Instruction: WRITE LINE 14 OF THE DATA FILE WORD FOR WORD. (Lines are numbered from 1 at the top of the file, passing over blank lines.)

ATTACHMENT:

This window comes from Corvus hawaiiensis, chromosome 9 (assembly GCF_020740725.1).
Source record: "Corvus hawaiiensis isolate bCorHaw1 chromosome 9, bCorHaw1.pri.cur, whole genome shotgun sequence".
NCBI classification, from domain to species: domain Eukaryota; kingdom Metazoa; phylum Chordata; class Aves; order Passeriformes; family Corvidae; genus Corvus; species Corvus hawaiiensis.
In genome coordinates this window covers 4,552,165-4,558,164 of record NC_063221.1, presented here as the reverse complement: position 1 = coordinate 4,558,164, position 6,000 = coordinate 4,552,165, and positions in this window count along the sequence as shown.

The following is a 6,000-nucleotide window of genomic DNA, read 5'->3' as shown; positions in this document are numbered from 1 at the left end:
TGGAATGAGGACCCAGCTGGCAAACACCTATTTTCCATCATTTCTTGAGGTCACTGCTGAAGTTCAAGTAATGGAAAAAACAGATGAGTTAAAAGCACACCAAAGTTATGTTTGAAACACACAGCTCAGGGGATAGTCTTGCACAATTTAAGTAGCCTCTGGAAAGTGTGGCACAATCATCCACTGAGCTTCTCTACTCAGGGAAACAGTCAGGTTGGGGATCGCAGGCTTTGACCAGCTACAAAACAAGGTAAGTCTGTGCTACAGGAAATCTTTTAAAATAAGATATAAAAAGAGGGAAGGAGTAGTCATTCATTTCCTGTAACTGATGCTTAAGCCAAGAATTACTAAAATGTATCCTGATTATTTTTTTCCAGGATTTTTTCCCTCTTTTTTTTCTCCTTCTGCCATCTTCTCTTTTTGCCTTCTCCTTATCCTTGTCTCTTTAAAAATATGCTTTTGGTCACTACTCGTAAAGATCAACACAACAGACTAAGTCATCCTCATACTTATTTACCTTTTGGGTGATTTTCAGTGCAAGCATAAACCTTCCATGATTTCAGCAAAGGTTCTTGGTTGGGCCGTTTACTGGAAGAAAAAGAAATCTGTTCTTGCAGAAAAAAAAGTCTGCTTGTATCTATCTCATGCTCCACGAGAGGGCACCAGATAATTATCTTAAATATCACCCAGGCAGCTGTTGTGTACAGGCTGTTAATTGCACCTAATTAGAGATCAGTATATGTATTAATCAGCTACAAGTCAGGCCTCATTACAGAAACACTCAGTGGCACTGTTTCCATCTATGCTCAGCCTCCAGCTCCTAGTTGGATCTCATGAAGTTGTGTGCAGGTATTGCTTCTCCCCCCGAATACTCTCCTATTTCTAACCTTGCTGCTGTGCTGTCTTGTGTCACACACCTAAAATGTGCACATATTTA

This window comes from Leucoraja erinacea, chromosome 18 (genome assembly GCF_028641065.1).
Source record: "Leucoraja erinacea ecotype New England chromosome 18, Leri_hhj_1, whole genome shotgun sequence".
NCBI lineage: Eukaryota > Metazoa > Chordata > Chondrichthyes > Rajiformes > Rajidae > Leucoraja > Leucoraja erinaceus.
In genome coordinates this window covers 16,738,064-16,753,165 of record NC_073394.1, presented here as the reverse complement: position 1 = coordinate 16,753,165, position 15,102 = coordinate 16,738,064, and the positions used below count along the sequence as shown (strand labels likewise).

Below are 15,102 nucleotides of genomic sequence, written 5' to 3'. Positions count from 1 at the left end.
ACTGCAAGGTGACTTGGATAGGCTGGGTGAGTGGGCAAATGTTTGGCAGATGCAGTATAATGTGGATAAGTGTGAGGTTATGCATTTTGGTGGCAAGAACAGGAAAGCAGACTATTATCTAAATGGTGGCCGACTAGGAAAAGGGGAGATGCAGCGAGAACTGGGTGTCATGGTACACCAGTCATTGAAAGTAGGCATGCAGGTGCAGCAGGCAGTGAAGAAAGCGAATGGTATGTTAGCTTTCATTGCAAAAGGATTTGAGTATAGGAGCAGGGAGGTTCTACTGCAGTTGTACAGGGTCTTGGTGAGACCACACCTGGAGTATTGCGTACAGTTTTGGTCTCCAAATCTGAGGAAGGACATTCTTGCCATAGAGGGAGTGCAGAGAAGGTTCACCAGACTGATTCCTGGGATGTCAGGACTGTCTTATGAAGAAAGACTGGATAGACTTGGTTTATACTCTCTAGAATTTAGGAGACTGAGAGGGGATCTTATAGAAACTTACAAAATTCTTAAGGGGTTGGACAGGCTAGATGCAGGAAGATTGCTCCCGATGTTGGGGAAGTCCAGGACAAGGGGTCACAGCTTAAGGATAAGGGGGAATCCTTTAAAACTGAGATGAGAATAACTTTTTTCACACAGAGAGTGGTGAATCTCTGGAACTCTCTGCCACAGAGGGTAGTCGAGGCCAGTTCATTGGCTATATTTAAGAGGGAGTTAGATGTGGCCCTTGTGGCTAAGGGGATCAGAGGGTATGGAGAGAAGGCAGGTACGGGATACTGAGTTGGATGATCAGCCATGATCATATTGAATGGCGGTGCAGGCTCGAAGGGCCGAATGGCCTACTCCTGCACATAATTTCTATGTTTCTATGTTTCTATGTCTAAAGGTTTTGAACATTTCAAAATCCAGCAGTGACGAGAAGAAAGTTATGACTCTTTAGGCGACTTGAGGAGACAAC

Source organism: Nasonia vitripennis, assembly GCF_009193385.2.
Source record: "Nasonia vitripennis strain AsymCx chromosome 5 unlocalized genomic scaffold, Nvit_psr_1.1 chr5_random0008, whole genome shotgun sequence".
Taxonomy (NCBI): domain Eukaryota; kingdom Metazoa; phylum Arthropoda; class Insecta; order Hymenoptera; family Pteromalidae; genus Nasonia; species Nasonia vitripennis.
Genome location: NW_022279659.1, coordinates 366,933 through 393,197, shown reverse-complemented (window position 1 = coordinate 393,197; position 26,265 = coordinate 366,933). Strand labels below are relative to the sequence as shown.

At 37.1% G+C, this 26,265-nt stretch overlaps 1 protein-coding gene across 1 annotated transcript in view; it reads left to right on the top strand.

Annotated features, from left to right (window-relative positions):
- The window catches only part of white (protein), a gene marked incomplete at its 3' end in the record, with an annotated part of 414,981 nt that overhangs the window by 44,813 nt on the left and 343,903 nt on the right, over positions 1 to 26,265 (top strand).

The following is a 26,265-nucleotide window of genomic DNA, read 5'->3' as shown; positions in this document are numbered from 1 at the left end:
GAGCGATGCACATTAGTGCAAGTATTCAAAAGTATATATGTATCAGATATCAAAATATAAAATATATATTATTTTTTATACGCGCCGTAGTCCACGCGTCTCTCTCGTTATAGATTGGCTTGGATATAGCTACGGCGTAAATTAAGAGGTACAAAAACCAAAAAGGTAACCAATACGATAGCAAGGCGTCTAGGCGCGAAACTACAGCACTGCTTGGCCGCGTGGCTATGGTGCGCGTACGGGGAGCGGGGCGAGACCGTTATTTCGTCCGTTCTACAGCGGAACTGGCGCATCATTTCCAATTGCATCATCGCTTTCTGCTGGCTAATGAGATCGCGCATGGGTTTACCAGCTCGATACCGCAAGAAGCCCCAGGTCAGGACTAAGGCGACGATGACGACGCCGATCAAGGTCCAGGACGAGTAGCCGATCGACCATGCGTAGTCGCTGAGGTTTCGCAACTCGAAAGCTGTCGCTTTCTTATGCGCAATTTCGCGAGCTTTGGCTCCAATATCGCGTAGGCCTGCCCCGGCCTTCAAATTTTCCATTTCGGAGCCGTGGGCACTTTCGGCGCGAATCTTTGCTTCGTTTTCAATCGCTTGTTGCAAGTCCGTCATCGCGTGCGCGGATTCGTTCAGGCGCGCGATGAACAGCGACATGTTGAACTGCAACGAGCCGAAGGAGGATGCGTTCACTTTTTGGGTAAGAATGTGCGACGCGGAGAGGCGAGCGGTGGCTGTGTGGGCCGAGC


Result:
Source record: "Nasonia vitripennis strain AsymCx chromosome 5 unlocalized genomic scaffold, Nvit_psr_1.1 chr5_random0008, whole genome shotgun sequence".